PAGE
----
All the while, my ears continually transposing sounds even more effectively than last time. In addition to feeling that I could hear a quadrillion different conversations at once and experiencing a weird multi-layered Doppler-shift sensation as I walked, I "heard" sounds that hadn't been uttered yet or had been said some time in the past. I was hearing really weird shit for a couple of hours and caught myself turning round to a phantom name caller many a time. Because of this, not surprisingly, when a Concorde flew over I really confused myself. I heard the roar of a supersonic jet and saw people around me looking up and pointing but, when I gazed skyward, nothing was there to be seen. It took several seconds of scanning the brilliant blue hemisphere above me before I located the aeroplane and several more minutes for me to properly work out and digest in my head why I heard the plane's noise come from a different direction to its position. My messed-up aural sense also played a cunning trick when the evening's first round of the infamous "Bollocks!" shout rumbled round the various campsites. For a few moments, I was even convinced that they were testing the distant speaker-systems on the Main Stage.
Once again, I was completely headfucked by the notion of contemplating the nature of normality and what constitutes it. How can one ever quantitatively know what it feels like to be "normal"? Can you hear me there at the back, Dr. Proudfoot?
My ears were really messed up as I went round for a wander exploring some of the more distant campsite and staring at the sky in search for a deity. At some point, I even tried to initiate a conversation with Bog. I gave him a chance to convert me as I was in the (vulnerable?) state that would have made it easiest: detached from reality, overwhelmed by beauty and furiously searching for spirituality. Naturally, I received no sign, but then it never was about that, was it?
My hearing had now nearly vanished and I was effectively deaf when I bumped into Jenny from my English set. This was the friendly girl who told me about Esso and earned my respect when I saw she'd printed out sheets from Guerrilla News Network. As she started to speak to me, I tried to explain my desperately confused condition and missing sense but there was no way I could tell her which chemical was really messing with my brain. I mumbled something about not really being myself and being in a bit of a state but she interrupted to say that she understood. Before I had time to suggest that no, she really didn't, she had taken me by the hand and was dragging me tripping between tightly packed guy ropes and tent pegs. She led me to her campsite where I went from being amazed by just about everything to utterly flabbergasted by the magnitude of the headfuck facing me. The guy and girl I'd seen at several Miss Black America gigs but never really spoken to was now being introduced to me as the friend of this girl I met a year ago in Canters and who I'd thought myself fortunate to run into amongst the hundreds of thousands of strangers in this humongous campsite. My head was spinning uncontrollably and I attempted to make an excuse before stumbling hurriedly away.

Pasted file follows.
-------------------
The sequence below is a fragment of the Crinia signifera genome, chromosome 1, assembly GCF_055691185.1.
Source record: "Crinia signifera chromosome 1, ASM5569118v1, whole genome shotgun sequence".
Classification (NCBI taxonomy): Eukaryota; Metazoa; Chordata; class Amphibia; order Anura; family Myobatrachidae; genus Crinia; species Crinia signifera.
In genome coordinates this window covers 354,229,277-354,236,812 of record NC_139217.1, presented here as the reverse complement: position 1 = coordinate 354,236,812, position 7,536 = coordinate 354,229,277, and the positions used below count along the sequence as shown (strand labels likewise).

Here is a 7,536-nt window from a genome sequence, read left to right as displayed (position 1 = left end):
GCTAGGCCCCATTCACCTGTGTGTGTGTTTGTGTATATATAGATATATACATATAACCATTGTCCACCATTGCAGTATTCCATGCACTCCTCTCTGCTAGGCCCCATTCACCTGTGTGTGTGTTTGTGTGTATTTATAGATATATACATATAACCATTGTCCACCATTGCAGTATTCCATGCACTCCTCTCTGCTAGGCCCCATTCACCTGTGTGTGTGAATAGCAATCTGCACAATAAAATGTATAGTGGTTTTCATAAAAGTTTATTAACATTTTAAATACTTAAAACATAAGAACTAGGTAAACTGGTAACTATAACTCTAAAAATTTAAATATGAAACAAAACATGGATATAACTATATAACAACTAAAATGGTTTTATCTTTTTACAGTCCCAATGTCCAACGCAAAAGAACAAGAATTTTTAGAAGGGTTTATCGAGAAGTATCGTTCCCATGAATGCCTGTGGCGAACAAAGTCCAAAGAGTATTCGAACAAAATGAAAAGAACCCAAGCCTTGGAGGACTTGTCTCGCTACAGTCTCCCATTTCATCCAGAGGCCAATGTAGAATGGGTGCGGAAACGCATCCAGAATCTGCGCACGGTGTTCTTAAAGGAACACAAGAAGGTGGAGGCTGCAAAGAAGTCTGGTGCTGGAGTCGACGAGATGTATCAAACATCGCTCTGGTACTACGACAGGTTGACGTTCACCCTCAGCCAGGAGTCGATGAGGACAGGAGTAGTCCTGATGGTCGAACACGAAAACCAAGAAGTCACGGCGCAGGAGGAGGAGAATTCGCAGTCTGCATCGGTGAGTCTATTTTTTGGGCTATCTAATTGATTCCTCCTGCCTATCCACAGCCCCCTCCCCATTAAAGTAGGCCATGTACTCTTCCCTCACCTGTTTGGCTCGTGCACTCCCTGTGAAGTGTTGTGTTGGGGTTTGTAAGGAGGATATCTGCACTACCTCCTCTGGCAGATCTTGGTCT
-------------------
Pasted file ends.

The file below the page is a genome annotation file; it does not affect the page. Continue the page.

Later on, I had the same trouble trying to explain away the abnormal behaviour I was convinced I exhibited when I chanced upon my good chum Milk Boy.
I lay on the ground while wonderful and familiar music was played to me and couldn't stop beaming as the chemicals enhanced the experience immeasurably. Looking up, I saw a ball flying back and forth above me: two people from our camp were playing scatch. All of a sudden the surreal absurdity of the very concept of scatch hit me: usually a bat is a hitting implement but here is a game where the very object is to catch a ball with it.
I experienced something familiar from my other psychedelic odysseys. When I looked at other people I saw them as Cyclopes for the first few minutes with just one eye centred on their foreheads. This was disconcerting enough but it got worse. I began to overanalyse everyone else's perceptions and thought processes and feel something weird like paranoia. The one eyed people disappeared and were replaced by mans with another pair of eyes superimposed just above their eyelids. This freaked me out even more and they were especially prominent on David, meaning I couldn't bear look at him or anyone else in the face at all. I kept having to look away and avoid any sort of trivial conversation because their eyes just scared me so much. Whilst walking amongst people, there were times when time seeming to stand still for everyone for a few milliseconds while a random person in the anonymous crowd would turn and single me out with a brief demonic glare before turning back and letting time flow normally again. I remember the same thing happening with Val once and it terrified me just as much this time. In addition to this, when I looked through the meshed mosquito nets that made up the tent windows and saw David's already-pretty-fucked-up face leering up at me, it was so distorted and horrifying I had to stifle my terror and catch the scream in my throat.
Still the most wonderful feelings in the world were yet to come. Beauty and splendour and marvel crept over the horizon and entered my skull for the final three hours of the trip and the come-down.